New Photography at The Museum of Modern Art is an annual exhibition for emerging or lesser known photographers making individual contributions to further the medium. The show has taken place since 1985, and holds an impressive alumni including Phillip Lorca Dicorcia, Thomas Roma, and Thomas Demand, among others. The curatorial duties of this exhibition shift from year to year. This year the show was curated by Eva Respini (Assistant Curator, Department of Photography), who I was lucky enough to meet with to look at the show.
This year's exhibition includes the work of Berni Searle, Tanyth Berkeley and Scott McFarland. With these three photographers, Respini has highlighted with great depth the diversity in content and approach being explored in contemporary photography.
Berni Searle (born in South Africa in 1964), has been widely exhibited in her native country, but has had little to no exposure in the United States. She received her MFA from Capetown in 1995. Exhibited in the show are two recent projects, including Approach from 2006, and works from About to Forget from 2005.
Searle works in a very personal manner, but her photographs have universal appeal. Approach, for example, is a seven paneled self portrait of Searle walking over mounds of grape skins. The photograph depicts a contemplative, inward journey while referencing larger political overtones. The grape skins, her bare feet, and stained dress all allude to the wine making process and the political framework that surrounds it. Searle portrays herself, alludes to the political climate of her country, and appeals to the broader human experience in just this one piece.
Tanyth Berkely (American, b. 1969) works in and around New York. She received her MFA from Columbia in 2004, and is represented by the Bellwether Gallery. Eva has watched Tanyth's work steadily pick up momentum over the past few years. There are two series of Berkely's works represented in the show, Orchidaceae from 2004, and a newer series from 2006-07.
Berkely's newer works were the most interesting to me. They are all life sized standing portraits of people in their homes. The subjects are people Berkely has met and developed close relationships with through the intimate process of photographing them. Many of her subjects are originally strangers she meets in public. She builds a strong rapport with her subjects through her collaborative process of portraiture. The size and scale of these images give them a palpable confrontational feeling. They feel odd; lifelike from far away, and slightly smaller than life-like up close. This feeling of confrontation is heightened by the idiosyncratic appeal of her subjects. Her subjects include performers, transsexuals, albinos, as well as her muse, a young Vasser student named Ariel she met on the train. These people are true individuals in the same way that Arbus's subjects were individuals. Confronted with near life sized portraits of this non-traditional beauty, the viewer feels uncomfortable, yet intrigued to explore the images further. In Berkely's psychological portraits, the viewer can see an intense dialogue with painting with acute attention paid to color, light, and tone; which is further enhanced by the matte surface of the prints.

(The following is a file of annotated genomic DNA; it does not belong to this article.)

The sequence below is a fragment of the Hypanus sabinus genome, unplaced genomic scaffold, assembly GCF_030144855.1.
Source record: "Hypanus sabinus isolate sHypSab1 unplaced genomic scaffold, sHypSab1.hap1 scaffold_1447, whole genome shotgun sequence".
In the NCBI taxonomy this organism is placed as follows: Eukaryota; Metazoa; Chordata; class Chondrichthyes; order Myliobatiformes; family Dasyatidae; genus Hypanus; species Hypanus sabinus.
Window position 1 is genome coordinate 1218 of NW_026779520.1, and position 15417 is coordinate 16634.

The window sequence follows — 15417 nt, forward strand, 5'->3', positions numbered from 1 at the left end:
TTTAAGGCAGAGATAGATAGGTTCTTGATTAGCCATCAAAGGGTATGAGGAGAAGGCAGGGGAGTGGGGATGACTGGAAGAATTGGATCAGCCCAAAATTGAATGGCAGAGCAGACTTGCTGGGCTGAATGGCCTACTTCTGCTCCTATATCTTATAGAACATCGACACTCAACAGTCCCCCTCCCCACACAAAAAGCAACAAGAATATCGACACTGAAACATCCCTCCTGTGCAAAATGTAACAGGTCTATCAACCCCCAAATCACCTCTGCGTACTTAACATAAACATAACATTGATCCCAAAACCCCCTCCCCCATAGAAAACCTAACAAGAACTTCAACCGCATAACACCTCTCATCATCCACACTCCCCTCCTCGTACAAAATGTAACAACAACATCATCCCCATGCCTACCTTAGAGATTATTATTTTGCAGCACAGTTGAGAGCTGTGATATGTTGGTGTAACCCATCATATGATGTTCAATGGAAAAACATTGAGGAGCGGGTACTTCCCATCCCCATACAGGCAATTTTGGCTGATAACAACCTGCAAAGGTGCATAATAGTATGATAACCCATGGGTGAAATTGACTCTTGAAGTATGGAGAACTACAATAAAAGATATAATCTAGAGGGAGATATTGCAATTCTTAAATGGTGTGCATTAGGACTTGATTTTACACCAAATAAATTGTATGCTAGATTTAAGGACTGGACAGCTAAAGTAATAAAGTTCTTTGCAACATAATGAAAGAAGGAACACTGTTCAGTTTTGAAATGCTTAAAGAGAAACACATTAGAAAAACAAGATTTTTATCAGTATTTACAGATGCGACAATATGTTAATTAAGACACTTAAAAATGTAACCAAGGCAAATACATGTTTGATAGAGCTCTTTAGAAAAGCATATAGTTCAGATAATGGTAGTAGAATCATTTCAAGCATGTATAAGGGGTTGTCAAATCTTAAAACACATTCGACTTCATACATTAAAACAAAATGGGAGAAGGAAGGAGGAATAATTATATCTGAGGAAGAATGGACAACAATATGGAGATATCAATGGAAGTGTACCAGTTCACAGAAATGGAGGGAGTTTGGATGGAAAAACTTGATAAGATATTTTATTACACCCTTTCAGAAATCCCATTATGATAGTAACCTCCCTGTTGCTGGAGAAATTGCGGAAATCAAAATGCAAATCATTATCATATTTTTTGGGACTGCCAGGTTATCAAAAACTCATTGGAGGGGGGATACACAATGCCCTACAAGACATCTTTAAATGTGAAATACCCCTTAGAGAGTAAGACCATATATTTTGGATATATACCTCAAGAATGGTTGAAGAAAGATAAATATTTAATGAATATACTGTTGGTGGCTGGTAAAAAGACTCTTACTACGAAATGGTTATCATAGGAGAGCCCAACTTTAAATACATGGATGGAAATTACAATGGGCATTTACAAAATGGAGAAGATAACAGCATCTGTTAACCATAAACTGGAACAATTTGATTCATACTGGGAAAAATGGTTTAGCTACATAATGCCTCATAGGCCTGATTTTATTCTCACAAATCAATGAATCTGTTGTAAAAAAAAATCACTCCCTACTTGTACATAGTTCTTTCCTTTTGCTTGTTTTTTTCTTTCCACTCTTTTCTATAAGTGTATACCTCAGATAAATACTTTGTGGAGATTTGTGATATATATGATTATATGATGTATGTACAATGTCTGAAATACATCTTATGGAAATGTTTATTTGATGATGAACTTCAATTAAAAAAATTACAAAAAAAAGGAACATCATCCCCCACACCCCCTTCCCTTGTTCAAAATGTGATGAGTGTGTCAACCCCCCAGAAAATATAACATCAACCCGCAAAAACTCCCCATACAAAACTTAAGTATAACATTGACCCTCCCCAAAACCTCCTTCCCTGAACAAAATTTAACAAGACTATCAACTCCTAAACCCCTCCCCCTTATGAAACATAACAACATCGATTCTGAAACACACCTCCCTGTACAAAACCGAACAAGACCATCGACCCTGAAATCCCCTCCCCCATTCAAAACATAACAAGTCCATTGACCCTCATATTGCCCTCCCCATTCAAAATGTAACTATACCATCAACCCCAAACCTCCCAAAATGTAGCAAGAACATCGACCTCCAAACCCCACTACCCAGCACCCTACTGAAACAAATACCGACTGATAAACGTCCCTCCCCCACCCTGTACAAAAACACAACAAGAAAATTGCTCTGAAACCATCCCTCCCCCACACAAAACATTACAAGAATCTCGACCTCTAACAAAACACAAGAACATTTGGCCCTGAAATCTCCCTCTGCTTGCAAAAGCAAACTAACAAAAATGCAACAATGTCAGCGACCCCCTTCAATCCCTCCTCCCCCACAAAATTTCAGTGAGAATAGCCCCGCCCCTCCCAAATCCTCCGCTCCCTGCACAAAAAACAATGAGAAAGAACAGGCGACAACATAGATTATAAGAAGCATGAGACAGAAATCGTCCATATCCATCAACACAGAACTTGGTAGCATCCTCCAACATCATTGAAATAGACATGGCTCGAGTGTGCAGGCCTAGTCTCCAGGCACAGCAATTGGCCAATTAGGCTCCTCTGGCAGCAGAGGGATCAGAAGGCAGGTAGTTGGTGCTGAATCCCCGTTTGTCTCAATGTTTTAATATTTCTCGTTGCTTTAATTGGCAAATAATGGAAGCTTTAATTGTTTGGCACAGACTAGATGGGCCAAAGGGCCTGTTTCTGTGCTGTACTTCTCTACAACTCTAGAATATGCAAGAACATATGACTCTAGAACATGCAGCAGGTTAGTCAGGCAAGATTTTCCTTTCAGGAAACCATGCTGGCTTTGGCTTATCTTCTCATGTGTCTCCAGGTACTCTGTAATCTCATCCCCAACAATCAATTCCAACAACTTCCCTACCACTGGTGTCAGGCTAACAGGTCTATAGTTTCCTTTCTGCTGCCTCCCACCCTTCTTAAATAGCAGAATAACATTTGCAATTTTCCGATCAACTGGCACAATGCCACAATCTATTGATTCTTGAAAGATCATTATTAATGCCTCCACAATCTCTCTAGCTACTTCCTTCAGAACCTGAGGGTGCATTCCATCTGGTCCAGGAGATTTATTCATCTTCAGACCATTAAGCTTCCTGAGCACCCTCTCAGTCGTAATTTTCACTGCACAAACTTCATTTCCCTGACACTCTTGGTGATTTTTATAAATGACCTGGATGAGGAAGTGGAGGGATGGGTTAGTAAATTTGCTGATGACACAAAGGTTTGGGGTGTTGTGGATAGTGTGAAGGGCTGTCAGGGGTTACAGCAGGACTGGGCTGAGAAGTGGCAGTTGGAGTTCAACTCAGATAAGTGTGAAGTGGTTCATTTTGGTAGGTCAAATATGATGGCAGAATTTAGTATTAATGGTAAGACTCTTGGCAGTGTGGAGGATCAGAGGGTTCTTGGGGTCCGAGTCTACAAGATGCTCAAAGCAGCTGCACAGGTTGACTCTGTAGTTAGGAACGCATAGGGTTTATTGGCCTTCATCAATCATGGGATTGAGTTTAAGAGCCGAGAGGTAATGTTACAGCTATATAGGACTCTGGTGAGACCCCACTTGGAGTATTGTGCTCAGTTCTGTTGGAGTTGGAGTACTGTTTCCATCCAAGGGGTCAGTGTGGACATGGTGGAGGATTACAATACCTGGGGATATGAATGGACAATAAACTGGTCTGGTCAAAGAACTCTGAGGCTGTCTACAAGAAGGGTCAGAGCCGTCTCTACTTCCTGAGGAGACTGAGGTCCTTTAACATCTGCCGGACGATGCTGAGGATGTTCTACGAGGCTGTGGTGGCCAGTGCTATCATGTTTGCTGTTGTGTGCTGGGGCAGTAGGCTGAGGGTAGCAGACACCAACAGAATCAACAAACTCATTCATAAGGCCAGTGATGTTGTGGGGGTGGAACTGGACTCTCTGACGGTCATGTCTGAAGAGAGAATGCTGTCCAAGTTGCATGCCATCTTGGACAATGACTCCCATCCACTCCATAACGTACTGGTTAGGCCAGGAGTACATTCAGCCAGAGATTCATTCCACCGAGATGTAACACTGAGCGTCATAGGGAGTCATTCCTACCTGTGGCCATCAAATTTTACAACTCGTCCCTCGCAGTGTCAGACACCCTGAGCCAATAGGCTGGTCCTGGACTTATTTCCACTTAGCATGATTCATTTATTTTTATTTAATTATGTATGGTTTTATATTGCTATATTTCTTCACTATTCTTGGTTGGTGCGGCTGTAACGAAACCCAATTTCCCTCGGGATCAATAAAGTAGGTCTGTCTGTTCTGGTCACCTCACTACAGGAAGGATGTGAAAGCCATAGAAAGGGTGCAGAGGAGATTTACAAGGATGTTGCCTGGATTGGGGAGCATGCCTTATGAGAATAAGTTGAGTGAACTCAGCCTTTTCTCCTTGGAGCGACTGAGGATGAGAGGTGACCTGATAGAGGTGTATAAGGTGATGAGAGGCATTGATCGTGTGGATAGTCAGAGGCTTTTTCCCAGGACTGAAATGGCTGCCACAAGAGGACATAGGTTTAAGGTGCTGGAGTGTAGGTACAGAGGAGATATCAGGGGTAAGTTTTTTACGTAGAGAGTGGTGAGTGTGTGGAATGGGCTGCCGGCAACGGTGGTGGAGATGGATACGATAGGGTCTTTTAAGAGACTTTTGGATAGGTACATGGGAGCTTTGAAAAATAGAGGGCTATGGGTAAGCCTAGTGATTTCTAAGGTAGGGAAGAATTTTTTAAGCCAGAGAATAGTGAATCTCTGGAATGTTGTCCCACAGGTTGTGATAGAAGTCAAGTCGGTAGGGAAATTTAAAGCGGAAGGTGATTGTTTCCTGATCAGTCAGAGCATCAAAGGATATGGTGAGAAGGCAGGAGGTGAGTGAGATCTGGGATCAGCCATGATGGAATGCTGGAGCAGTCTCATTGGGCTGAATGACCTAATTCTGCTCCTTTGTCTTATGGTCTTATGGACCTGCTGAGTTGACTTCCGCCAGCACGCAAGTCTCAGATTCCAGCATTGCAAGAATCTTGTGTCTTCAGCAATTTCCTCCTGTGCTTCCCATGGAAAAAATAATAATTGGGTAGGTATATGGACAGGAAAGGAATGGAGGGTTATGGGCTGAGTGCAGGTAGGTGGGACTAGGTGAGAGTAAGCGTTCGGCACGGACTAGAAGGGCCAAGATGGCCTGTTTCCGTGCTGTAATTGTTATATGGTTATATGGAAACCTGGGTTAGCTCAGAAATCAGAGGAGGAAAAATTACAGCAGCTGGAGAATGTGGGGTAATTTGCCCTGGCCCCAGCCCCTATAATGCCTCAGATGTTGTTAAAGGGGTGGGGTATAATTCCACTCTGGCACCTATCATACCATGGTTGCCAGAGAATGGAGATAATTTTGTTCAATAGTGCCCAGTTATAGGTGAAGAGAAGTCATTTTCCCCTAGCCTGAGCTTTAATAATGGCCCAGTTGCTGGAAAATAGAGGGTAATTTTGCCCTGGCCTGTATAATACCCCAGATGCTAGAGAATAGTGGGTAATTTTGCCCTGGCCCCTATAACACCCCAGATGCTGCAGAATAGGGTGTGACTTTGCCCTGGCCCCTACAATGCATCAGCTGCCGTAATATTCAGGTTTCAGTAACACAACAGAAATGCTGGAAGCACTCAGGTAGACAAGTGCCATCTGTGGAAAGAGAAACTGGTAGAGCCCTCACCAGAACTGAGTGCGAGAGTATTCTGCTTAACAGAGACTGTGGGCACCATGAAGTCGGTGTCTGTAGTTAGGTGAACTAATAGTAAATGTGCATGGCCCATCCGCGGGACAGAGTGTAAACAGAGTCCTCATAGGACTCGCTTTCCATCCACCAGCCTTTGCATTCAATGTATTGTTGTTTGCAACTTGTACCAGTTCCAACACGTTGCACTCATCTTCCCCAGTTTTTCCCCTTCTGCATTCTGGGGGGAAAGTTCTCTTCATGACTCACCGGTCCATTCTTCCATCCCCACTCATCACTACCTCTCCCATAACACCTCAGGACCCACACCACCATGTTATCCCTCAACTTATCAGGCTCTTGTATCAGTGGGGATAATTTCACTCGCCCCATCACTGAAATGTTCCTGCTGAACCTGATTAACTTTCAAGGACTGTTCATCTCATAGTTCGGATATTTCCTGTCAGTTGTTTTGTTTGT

Scott McFarland (Canadian, b. 1975) works in and around Vancouver. He received his BFA from The University of British Columbia in 1997 and is represented by Monte Clark Galery and Regen Projects. McFarland shoots large format film, drum scans it and creates digital composite images of multiple (sometimes hundreds) of negatives.
Using this composite process, McFarland photographs artificial landscapes man-made to look naturalistic. He uses multiple exposures of the same place to convey a passing of time. In Orchard View With the Effects of Seasons (Variation #1) 2003-06 plants and tress are seen blooming and fading in the large scale (roughly 3"x8") panoramic of a park. With this scale, the viewer can look into the exquisite details of the print.
The digital composite process mirrors the places photographed by McFarland. Both are naturalistic, yet artificially created realities. His process is also an analysis on the nature of photographs. Photographs have always represented distilled moments in time, but what is a photograph made up of hundreds of unique, but related moments? The representation of time now folds into many specific instances marking the passage of time almost cinematically.
New Photography 2007 will be on view through January 1, 2008 at The Museum of Modern Art
Images From Top to Bottom:
Berni Searle, Approach
Tanyth Berkely, Ariel
Scott McFarland, Orchard View With the Effects of Seasons (Variation #1) 2003-06
All Images © The Artists